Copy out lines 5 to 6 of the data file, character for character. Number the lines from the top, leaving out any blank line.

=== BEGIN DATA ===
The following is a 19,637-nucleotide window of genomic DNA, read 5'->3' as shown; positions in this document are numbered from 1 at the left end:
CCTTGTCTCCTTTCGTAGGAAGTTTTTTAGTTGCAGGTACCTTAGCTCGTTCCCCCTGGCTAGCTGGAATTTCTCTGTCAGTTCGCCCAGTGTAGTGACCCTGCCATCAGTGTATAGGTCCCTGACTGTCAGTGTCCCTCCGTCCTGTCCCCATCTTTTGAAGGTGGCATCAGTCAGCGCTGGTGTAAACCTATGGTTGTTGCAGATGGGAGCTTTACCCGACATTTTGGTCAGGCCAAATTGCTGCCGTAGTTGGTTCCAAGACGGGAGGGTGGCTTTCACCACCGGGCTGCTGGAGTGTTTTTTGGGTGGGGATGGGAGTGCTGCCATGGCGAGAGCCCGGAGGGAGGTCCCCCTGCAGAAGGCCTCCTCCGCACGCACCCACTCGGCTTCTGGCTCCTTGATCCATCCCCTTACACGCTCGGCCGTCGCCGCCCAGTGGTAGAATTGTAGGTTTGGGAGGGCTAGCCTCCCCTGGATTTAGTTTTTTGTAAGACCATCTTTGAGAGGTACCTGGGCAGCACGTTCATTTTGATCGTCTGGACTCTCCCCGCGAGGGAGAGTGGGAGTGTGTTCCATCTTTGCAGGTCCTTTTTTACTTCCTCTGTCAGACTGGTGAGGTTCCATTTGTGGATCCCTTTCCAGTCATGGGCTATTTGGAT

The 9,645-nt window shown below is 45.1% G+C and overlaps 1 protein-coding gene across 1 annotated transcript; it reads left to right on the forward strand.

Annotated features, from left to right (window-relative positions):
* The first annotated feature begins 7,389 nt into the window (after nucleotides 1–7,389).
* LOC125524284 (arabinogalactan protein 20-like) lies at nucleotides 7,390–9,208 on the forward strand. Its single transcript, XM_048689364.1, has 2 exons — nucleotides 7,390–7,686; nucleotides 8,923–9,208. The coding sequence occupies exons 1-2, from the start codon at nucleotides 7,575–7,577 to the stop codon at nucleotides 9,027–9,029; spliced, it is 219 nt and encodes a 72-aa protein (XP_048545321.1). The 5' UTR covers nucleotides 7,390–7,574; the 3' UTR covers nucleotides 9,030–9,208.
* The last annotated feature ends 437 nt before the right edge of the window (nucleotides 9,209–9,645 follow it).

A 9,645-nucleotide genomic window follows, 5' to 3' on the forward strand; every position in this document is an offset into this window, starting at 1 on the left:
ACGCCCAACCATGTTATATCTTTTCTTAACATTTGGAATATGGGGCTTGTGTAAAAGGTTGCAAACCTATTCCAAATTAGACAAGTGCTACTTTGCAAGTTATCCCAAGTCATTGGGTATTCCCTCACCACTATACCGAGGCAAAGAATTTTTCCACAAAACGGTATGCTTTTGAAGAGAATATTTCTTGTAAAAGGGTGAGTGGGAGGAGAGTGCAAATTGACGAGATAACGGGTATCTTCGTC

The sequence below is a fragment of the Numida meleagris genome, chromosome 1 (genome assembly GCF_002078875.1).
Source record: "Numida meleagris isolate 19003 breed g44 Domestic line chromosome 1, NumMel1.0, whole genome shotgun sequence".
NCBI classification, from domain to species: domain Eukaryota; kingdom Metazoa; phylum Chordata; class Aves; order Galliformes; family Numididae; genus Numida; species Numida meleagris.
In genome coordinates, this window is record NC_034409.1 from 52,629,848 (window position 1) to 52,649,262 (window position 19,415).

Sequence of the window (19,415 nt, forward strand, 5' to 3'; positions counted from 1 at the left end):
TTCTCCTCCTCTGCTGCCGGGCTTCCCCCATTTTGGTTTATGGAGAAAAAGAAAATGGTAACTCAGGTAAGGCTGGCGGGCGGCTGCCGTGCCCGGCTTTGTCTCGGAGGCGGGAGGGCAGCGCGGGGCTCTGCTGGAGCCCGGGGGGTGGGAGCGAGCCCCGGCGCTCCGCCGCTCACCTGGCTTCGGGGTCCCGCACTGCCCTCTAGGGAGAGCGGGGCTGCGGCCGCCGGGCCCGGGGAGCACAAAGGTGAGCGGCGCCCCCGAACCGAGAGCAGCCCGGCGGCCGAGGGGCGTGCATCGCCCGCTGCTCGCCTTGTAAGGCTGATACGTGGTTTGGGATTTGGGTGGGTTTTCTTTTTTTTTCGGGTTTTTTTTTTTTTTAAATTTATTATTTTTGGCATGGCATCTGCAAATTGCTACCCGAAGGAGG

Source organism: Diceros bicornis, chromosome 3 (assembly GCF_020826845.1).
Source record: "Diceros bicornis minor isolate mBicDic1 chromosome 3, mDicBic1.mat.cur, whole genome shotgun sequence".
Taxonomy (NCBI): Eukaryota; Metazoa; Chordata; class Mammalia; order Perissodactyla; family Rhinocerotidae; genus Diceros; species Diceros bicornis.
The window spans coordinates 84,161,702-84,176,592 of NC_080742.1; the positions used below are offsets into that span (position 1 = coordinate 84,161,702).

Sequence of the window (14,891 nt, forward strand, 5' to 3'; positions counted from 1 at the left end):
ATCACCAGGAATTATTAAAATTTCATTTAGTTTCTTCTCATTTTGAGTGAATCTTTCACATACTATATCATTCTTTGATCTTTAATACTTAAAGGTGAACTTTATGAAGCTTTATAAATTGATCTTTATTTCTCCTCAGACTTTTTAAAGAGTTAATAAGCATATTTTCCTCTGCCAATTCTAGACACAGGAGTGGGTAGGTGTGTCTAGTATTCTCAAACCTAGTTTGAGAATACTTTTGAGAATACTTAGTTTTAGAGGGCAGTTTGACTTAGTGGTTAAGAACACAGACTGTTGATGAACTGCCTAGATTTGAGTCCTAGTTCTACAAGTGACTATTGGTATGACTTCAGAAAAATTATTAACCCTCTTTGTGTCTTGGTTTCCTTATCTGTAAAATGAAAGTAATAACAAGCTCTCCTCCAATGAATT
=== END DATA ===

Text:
* The first annotated feature begins 7,389 nt into the window (after nucleotides 1–7,389).
* LOC125524284 (arabinogalactan protein 20-like) lies at nucleotides 7,390–9,208 on the forward strand. Its single transcript, XM_048689364.1, has 2 exons — nucleotides 7,390–7,686; nucleotides 8,923–9,208. The coding sequence occupies exons 1-2, from the start codon at nucleotides 7,575–7,577 to the stop codon at nucleotides 9,027–9,029; spliced, it is 219 nt and encodes a 72-aa protein (XP_048545321.1). The 5' UTR covers nucleotides 7,390–7,574; the 3' UTR covers nucleotides 9,030–9,208.